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Jazz At Berlin Philharmonic

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The return of a legend:

In 1944, the notorious American jazz impresario Norman Grantz (1918 – 2001) had a vision: He wanted to anchor the uniqueness and virtuosity of improvised music deep in society, enable the musicians to garner the rank and recognition that they deserved, and create something entirely new by spontaneously combining different styles and approaches in unexpected ensembles. There could only be one place to make this plan a reality – a classical concert hall: "Jazz at the Philharmonic" was born.

Currator and Producer Siggi Loch picked up Grantz' idea and founded together with the Stiftung Berliner Philharmoniker Jazz at Berlin Philharmonic: The programme is the star. The aim of the concert series is to bring together different musicians in a way that has never been seen or heard before, with one thematic focus.

The programme is the star at “Jazz at Berlin Philharmonic”. The aim of the concert series, curated and produced by Siggi Loch, is to bring together different musicians in a way that has never been seen or heard before, with one thematic focus. On 13 February 2015, the eighth edition at the sold out Kammermusiksaal saw the spotlight focus on the accordion, an instrument that is all too often misunderstood and still an outsider in classical and jazz music, despite pioneering talents such as Astor Piazolla and Richard Galliano.

Vincent Peirani, one of the stars of the evening who “expertly modernises” the instrument (3sat Kulturzeit), initially underestimated the scope of sounds and opportunities for musical development that the accordion offers: “As a boy I always wanted to learn the drums. The accordion was an instrument for grandparents, but my father made me learn it […]. Not until I had learned to play Mendelssohn and Bach on it did I realise how versatile an instrument it is, and then I adopted it - or it me …”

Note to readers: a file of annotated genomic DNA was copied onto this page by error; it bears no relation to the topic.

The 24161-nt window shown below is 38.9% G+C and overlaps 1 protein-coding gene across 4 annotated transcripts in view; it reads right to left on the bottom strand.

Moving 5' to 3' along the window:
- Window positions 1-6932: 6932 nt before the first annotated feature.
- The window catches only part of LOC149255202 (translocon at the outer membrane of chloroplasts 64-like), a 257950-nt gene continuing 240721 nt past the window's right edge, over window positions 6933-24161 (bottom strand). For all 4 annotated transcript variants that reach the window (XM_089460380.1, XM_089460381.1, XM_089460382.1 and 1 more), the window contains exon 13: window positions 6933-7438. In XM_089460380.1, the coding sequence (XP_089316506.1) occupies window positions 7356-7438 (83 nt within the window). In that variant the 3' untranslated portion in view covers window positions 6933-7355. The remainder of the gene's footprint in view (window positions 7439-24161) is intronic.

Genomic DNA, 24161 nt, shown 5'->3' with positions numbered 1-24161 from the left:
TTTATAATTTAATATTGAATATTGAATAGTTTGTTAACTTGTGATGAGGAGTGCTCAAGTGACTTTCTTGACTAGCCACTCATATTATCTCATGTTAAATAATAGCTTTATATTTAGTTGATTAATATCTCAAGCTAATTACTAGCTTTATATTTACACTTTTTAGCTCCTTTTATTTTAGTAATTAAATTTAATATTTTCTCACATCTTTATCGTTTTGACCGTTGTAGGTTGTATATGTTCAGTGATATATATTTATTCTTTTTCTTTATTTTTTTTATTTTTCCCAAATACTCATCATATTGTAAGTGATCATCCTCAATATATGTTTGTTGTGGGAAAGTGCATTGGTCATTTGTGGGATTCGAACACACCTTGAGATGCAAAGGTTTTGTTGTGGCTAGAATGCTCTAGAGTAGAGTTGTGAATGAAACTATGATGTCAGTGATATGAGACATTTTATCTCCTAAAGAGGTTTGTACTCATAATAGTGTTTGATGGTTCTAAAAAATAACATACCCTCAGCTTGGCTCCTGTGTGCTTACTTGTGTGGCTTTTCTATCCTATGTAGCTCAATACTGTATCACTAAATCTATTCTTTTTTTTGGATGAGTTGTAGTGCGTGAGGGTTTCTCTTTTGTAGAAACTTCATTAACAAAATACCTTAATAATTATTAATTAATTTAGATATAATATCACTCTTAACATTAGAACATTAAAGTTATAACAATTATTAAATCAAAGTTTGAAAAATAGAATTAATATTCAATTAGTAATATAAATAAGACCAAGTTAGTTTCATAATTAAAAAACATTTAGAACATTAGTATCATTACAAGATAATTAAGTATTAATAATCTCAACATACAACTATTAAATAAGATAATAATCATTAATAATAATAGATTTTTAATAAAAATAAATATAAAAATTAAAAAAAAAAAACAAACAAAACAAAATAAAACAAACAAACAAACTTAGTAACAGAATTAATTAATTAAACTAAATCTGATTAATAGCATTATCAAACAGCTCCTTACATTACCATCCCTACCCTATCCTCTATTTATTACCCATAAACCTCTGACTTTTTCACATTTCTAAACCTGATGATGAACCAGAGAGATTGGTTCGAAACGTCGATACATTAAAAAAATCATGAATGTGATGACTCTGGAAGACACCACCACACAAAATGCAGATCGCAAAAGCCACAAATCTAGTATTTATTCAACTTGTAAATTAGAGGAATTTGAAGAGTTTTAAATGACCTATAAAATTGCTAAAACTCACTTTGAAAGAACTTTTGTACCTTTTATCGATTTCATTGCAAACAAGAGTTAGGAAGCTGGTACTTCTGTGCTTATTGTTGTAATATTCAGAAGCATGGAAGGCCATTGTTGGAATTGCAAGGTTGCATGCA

The classically trained accordionist Klaus Paier is an adventurous sonic explorer, who creates an intoxicating mix of jazz, classical, Musette and world music, alongside cellist Asja Valcic – in a nutshell: “Eurojazz at its best” (Der Spiegel).

Connecting the unexpected: Surprising, unusual artistic encounters can produce magical moments, and for this evening, Siggi Loch initiated two duos that had never played together before. Firstly, Régis Gizavo, an autodidact accordionist who learned his trade on the streets and in the bars of Madagascar, teams up with guitarist Nguyên Lê, a musician renowned for his fusion of world music and jazz. Secondly, Stian Carstensen, well known for his pioneering multi-style band “Farmers Market”, joins forces with the Polish violin wizard  Adam Bałdych. Vincent Peirani was voted “The Discovery of the Year 2014” in France (Victoire du Jazz), is considered by Fono Forum as a “one in a century talent”, and the FAZ newspaper recently wrote that “Peirani can do almost anything on an accordion”. Alongside the saxophonist Emile Parisien he forms a dream team that was awarded the ECHO Jazz 2015 as best international ensemble performance (2014’s “Belle Époque”).

Astor Piazolla's “Libertango” tops off the “Accordion Night”. Interpreted by all of the artists together, this is a rendition of the eternal classic that has definitely never been heard in this way before. And so it is that another memorable and celebrated “Jazz at Berlin Philharmonic” is brought to a magnificent conclusion.